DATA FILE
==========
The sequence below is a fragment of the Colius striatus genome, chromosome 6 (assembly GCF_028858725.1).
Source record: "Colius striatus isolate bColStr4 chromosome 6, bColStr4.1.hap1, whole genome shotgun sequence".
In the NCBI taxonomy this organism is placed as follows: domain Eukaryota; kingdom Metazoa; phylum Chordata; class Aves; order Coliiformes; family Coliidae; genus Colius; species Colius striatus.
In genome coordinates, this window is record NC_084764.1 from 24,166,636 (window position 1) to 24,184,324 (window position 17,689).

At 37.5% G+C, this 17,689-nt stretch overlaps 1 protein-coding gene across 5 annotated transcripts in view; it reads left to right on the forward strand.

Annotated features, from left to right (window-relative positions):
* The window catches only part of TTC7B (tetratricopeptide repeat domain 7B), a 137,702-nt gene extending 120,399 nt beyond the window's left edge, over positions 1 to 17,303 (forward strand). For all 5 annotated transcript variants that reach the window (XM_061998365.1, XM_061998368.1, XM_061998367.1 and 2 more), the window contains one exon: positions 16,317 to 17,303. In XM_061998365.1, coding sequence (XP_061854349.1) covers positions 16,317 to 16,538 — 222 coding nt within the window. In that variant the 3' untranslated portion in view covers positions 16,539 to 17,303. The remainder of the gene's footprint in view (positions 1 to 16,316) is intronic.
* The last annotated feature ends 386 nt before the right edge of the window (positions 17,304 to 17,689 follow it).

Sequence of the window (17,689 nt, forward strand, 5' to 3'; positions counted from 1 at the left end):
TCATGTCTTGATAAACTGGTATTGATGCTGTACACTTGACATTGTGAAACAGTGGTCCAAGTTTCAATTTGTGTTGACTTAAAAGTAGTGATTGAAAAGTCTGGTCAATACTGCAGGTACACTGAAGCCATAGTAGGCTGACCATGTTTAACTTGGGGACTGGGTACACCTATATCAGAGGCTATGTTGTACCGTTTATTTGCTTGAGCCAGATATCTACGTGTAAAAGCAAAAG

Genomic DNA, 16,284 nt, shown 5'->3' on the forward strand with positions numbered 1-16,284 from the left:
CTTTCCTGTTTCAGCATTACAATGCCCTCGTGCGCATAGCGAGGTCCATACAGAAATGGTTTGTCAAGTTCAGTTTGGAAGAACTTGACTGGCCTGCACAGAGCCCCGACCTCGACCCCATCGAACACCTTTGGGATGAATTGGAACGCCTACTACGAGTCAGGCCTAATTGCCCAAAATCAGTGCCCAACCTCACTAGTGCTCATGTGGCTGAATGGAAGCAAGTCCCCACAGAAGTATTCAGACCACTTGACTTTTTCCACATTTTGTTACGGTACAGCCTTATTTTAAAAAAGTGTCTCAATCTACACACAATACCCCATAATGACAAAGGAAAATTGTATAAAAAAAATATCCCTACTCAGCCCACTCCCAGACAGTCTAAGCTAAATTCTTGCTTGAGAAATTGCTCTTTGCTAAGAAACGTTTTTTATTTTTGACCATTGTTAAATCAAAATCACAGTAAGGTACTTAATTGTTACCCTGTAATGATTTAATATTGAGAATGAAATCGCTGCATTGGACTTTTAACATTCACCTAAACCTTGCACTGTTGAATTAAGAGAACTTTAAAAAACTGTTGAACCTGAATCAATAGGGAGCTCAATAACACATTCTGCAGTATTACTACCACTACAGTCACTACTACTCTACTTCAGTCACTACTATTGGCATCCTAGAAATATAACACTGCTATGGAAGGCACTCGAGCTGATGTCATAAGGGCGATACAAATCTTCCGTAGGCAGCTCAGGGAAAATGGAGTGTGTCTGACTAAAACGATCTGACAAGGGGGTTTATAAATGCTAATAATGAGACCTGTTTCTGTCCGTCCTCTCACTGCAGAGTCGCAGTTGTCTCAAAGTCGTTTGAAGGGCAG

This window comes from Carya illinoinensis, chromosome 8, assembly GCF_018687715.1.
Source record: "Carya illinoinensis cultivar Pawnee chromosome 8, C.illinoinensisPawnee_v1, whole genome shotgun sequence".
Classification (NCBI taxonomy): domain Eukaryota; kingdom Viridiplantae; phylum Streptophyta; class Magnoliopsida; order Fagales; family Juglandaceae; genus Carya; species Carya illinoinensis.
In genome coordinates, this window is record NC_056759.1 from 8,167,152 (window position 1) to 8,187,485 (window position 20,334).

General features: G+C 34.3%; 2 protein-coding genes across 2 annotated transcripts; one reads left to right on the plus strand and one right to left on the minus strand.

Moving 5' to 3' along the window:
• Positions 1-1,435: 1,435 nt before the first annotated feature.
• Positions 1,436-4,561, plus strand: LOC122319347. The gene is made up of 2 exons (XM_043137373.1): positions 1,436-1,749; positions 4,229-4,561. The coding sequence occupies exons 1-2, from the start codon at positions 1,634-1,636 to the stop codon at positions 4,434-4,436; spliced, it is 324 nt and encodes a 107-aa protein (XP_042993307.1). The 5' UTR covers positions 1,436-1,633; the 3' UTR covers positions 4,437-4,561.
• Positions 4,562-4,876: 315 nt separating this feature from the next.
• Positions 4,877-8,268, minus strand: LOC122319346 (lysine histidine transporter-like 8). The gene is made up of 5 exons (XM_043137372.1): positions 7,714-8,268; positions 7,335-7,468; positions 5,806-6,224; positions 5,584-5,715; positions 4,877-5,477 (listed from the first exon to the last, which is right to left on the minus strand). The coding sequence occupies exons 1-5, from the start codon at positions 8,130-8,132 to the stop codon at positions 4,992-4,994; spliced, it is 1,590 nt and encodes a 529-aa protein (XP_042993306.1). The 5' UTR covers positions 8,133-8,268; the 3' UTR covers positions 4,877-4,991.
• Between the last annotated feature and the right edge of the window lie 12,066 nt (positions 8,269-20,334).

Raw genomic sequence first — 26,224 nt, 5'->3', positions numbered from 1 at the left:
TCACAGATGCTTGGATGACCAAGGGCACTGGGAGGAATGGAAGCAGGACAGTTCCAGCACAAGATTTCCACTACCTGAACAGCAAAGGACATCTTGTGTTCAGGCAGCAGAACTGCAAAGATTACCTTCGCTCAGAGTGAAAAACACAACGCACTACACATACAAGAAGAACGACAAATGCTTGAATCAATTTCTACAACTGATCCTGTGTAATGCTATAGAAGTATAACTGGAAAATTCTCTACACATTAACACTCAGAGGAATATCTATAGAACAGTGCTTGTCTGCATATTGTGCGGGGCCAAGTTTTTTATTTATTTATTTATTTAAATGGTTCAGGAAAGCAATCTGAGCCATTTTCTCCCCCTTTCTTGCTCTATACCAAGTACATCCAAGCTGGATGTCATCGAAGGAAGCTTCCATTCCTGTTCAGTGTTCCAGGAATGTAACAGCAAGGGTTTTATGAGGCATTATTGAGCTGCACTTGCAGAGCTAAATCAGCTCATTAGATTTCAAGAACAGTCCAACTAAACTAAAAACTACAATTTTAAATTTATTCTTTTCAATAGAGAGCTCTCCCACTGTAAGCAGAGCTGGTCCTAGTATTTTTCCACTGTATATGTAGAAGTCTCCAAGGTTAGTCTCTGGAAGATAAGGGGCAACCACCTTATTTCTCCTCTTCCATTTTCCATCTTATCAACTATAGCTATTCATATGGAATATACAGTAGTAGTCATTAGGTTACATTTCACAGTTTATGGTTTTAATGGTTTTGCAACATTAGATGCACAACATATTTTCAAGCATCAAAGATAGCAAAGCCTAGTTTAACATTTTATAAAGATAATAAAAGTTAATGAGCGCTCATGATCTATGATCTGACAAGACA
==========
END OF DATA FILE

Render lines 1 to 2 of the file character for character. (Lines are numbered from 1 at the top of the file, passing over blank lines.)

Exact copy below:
The sequence below is a fragment of the Colius striatus genome, chromosome 6 (assembly GCF_028858725.1).
Source record: "Colius striatus isolate bColStr4 chromosome 6, bColStr4.1.hap1, whole genome shotgun sequence".